The government has always had its hand in national health, and when it comes to health-care IT, it's no different. This edition of Healthcare Enterprise looks at the issue from two perspectives: the government as IT innovator, monitoring the nation's health, and as IT facilitator at health-care institutions across the country.
In "On High Alert," Marianne Kolbasuk McGee details the Department of Health and Human Services' 24-hour command center. The facility lets Health Secretary Tommy Thompson and his team of specialists visually track and prepare for events occurring domestically and internationally that could affect the public health. The center and its technology have become a model for other countries, states, and health organizations, including the World Health Organization, as they build or improve their own command centers.
At the same time, is the government doing enough to equip hospitals, especially those in small and rural communities, with technology to improve patient care? In "Granting Wishes," Eileen Colkin Cuneo examines the much-sought-after federal grants from the Agency for Healthcare Research and Quality. Created to fund innovations such as electronic medical records and telemedicine systems, applications far outstrip available funds.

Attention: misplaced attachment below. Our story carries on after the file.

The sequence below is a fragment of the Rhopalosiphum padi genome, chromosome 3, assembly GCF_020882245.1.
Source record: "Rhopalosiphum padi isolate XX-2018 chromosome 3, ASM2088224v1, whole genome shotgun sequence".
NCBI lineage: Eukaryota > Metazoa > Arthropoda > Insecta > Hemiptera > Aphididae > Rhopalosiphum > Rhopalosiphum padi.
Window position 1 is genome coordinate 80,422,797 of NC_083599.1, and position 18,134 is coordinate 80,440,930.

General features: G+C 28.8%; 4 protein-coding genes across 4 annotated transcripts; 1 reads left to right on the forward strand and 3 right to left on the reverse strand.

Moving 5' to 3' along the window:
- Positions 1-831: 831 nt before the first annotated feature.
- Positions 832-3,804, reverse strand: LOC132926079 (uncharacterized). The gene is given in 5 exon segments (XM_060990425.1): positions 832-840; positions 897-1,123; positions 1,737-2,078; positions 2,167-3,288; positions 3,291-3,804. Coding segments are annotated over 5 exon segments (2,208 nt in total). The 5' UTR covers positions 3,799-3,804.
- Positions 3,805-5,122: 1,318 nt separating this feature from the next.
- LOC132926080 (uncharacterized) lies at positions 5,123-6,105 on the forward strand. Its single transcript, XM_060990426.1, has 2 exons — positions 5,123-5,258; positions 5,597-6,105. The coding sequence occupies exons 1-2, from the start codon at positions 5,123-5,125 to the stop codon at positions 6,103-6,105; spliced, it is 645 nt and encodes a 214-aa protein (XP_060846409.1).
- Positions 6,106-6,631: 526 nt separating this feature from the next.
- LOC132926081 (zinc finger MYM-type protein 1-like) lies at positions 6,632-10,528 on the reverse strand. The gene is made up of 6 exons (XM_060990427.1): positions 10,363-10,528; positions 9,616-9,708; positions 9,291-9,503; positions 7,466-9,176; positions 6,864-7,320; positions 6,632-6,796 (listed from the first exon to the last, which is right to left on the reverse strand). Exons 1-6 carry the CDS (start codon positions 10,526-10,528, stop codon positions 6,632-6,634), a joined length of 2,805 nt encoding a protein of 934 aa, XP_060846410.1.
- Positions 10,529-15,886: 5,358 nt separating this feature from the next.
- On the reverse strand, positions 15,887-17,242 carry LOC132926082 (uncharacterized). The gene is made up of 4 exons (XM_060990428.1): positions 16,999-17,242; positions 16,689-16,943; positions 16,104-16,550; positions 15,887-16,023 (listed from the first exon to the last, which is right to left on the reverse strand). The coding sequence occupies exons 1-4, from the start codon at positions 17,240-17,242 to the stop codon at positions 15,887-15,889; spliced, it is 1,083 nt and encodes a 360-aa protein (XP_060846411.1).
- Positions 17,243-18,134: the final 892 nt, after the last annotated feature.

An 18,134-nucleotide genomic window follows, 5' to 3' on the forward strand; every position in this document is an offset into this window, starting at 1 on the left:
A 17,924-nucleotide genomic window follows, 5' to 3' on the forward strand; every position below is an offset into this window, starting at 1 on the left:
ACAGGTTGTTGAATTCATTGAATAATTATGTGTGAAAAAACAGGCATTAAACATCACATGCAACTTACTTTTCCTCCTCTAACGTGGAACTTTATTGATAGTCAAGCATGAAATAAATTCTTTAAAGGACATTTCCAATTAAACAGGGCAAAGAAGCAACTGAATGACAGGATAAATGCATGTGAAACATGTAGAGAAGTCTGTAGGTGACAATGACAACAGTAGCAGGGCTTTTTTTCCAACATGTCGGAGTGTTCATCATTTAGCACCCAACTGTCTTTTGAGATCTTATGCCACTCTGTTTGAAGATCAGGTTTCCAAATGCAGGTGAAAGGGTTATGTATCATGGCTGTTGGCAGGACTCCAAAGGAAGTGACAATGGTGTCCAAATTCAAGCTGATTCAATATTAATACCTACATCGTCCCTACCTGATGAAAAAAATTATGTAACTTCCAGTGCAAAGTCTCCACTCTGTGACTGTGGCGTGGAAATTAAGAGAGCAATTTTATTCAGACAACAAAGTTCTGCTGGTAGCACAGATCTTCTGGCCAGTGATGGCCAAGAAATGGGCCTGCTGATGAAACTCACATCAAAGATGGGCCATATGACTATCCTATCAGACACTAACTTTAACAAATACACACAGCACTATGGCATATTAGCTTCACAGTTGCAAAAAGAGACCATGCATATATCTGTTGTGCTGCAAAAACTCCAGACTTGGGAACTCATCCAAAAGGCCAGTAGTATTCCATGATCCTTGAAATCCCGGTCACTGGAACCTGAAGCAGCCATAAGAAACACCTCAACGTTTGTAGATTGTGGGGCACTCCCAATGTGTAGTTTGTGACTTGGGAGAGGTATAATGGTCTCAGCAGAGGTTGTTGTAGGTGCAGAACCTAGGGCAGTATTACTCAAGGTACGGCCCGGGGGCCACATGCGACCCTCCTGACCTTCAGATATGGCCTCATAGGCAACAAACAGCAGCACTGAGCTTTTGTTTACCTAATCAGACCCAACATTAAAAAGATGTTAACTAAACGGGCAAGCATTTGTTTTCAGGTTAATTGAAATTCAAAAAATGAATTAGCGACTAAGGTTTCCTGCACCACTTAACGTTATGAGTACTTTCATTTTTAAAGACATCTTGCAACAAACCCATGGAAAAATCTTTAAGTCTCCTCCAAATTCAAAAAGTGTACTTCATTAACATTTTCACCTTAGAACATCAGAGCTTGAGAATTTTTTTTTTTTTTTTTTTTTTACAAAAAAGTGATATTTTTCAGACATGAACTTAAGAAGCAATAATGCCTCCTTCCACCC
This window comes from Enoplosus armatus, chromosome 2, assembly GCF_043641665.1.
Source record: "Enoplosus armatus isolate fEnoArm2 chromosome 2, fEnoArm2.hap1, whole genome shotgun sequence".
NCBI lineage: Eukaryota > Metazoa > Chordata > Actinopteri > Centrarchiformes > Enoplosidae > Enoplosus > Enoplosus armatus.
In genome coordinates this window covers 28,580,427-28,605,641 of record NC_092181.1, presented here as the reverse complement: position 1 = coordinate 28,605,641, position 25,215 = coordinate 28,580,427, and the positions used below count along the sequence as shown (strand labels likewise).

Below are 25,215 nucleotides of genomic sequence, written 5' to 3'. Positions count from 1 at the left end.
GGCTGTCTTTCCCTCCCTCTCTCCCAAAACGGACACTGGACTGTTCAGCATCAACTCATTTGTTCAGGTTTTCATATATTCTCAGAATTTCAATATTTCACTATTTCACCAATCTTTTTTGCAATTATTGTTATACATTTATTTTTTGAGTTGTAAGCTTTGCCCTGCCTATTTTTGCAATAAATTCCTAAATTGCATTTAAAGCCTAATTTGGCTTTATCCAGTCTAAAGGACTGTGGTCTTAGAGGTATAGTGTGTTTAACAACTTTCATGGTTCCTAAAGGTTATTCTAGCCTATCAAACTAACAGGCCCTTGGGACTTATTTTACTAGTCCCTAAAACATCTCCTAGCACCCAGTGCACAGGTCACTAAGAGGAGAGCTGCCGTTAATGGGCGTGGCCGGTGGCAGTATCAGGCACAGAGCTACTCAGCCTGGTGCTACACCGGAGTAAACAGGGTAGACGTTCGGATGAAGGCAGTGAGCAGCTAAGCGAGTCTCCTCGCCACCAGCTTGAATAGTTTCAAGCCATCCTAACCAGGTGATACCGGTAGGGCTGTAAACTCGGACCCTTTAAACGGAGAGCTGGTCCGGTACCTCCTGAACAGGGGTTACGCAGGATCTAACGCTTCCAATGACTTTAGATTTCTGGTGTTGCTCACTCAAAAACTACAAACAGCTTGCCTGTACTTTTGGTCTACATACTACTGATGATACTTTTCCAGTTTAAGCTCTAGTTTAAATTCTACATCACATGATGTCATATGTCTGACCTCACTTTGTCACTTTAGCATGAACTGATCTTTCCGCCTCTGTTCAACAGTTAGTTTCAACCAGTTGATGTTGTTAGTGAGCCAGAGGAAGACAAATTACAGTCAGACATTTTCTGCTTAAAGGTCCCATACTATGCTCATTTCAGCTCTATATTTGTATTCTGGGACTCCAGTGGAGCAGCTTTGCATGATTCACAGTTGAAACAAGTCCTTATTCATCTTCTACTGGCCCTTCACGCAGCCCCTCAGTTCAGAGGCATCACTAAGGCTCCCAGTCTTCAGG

IT's Reputation: What the Data SaysInformationWeek's IT Perception Survey seeks to quantify how IT thinks it's doing versus how the business really views IT's performance in delivering services - and, more important, powering innovation. Our results suggest IT leaders should worry less about whether they're getting enough resources and more about the relationships they have with business unit peers.
What The Business Really Thinks Of IT: 3 Hard TruthsThey say perception is reality. If so, many in-house IT departments have reason to worry. InformationWeek's IT Perception Survey seeks to quantify how IT thinks it's doing versus how the business views IT's performance in delivering services - and, more important, powering innovation. The news isn't great.